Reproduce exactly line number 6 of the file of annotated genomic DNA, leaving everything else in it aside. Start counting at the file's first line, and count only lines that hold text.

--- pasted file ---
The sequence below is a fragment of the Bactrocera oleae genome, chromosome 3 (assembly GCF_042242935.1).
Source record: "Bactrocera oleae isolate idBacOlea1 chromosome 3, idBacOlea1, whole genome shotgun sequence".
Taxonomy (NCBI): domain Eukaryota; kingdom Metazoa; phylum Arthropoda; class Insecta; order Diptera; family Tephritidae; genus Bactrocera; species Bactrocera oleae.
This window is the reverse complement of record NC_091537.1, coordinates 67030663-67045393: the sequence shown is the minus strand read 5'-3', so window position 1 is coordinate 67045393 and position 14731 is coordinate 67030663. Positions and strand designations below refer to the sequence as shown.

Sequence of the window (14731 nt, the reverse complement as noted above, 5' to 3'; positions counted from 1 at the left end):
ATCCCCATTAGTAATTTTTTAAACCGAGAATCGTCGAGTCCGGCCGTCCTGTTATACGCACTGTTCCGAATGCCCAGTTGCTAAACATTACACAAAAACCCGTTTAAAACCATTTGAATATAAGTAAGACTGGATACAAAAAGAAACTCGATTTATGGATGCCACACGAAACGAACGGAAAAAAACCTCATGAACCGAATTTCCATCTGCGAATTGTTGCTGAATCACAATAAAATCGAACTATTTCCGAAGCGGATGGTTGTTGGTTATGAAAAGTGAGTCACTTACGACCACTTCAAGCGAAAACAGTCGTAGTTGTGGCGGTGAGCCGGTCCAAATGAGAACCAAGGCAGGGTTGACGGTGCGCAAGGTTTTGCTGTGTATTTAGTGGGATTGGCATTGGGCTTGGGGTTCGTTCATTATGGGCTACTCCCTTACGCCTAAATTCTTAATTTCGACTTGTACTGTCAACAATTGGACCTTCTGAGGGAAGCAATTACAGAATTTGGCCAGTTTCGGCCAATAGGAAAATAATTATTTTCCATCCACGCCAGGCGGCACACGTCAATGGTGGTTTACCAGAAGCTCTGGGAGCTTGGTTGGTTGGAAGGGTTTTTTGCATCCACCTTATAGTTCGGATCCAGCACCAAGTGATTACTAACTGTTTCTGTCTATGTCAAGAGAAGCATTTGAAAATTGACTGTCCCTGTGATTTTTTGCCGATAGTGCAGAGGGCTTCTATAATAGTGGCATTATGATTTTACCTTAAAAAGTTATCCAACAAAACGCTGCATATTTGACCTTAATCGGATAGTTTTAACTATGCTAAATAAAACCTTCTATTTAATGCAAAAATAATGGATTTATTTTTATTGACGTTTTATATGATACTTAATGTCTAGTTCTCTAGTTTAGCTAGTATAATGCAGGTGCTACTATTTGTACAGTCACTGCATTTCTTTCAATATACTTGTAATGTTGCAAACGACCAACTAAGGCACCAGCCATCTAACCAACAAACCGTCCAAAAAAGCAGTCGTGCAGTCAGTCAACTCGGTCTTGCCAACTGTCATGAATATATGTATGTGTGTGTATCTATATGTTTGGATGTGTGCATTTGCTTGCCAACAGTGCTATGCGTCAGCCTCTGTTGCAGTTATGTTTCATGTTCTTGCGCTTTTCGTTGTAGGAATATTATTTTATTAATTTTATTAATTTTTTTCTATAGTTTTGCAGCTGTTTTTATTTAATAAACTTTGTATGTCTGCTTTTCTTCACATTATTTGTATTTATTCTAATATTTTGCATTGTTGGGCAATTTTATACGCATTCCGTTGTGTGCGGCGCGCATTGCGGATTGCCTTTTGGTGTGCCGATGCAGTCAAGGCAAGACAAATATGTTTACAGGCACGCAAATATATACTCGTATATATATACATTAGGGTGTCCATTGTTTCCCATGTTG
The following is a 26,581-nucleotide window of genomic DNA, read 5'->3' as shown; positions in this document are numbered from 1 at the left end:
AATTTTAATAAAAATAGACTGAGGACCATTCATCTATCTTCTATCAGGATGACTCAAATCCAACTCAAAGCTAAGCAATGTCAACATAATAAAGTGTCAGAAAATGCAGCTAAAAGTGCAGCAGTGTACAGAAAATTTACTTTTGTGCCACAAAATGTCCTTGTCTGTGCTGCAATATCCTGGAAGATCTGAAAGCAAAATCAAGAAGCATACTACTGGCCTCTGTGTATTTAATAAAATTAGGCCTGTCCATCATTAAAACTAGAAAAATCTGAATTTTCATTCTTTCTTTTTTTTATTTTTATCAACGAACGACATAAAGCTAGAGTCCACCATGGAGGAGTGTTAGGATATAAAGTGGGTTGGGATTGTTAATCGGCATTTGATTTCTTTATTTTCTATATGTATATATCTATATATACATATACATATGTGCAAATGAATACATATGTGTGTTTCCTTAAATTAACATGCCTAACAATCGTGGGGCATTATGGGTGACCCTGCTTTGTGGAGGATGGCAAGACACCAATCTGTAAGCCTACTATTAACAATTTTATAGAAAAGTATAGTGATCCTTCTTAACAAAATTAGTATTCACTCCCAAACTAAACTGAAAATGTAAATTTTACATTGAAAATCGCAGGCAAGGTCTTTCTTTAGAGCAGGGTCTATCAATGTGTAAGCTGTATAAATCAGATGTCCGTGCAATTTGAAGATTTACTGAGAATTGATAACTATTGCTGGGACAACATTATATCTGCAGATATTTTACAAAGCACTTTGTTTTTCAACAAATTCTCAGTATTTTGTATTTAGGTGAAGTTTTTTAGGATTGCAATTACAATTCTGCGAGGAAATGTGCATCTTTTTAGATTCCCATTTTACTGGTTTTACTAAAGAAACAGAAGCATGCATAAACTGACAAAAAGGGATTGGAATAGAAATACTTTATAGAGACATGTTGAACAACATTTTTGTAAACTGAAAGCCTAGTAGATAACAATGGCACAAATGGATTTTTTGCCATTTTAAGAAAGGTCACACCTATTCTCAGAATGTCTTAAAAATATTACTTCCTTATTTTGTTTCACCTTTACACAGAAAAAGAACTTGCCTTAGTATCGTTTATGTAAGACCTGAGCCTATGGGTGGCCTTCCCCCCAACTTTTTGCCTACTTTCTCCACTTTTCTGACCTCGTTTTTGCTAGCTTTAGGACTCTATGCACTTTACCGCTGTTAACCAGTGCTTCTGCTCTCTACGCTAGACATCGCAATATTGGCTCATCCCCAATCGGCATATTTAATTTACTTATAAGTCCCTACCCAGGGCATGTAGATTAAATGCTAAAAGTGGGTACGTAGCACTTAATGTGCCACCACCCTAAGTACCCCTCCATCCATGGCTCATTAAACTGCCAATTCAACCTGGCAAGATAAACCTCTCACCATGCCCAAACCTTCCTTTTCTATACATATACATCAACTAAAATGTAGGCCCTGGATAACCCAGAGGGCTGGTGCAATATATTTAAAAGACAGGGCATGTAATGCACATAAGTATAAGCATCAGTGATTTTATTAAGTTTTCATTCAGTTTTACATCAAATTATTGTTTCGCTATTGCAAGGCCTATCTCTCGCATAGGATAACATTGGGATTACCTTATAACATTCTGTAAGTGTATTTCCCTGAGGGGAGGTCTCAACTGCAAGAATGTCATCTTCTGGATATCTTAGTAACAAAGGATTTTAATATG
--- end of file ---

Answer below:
ATCCCCATTAGTAATTTTTTAAACCGAGAATCGTCGAGTCCGGCCGTCCTGTTATACGCACTGTTCCGAATGCCCAGTTGCTAAACATTACACAAAAACCCGTTTAAAACCATTTGAATATAAGTAAGACTGGATACAAAAAGAAACTCGATTTATGGATGCCACACGAAACGAACGGAAAAAAACCTCATGAACCGAATTTCCATCTGCGAATTGTTGCTGAATCACAATAAAATCGAACTATTTCCGAAGCGGATGGTTGTTGGTTATGAAAAGTGAGTCACTTACGACCACTTCAAGCGAAAACAGTCGTAGTTGTGGCGGTGAGCCGGTCCAAATGAGAACCAAGGCAGGGTTGACGGTGCGCAAGGTTTTGCTGTGTATTTAGTGGGATTGGCATTGGGCTTGGGGTTCGTTCATTATGGGCTACTCCCTTACGCCTAAATTCTTAATTTCGACTTGTACTGTCAACAATTGGACCTTCTGAGGGAAGCAATTACAGAATTTGGCCAGTTTCGGCCAATAGGAAAATAATTATTTTCCATCCACGCCAGGCGGCACACGTCAATGGTGGTTTACCAGAAGCTCTGGGAGCTTGGTTGGTTGGAAGGGTTTTTTGCATCCACCTTATAGTTCGGATCCAGCACCAAGTGATTACTAACTGTTTCTGTCTATGTCAAGAGAAGCATTTGAAAATTGACTGTCCCTGTGATTTTTTGCCGATAGTGCAGAGGGCTTCTATAATAGTGGCATTATGATTTTACCTTAAAAAGTTATCCAACAAAACGCTGCATATTTGACCTTAATCGGATAGTTTTAACTATGCTAAATAAAACCTTCTATTTAATGCAAAAATAATGGATTTATTTTTATTGACGTTTTATATGATACTTAATGTCTAGTTCTCTAGTTTAGCTAGTATAATGCAGGTGCTACTATTTGTACAGTCACTGCATTTCTTTCAATATACTTGTAATGTTGCAAACGACCAACTAAGGCACCAGCCATCTAACCAACAAACCGTCCAAAAAAGCAGTCGTGCAGTCAGTCAACTCGGTCTTGCCAACTGTCATGAATATATGTATGTGTGTGTATCTATATGTTTGGATGTGTGCATTTGCTTGCCAACAGTGCTATGCGTCAGCCTCTGTTGCAGTTATGTTTCATGTTCTTGCGCTTTTCGTTGTAGGAATATTATTTTATTAATTTTATTAATTTTTTTCTATAGTTTTGCAGCTGTTTTTATTTAATAAACTTTGTATGTCTGCTTTTCTTCACATTATTTGTATTTATTCTAATATTTTGCATTGTTGGGCAATTTTATACGCATTCCGTTGTGTGCGGCGCGCATTGCGGATTGCCTTTTGGTGTGCCGATGCAGTCAAGGCAAGACAAATATGTTTACAGGCACGCAAATATATACTCGTATATATATACATTAGGGTGTCCATTGTTTCCCATGTTG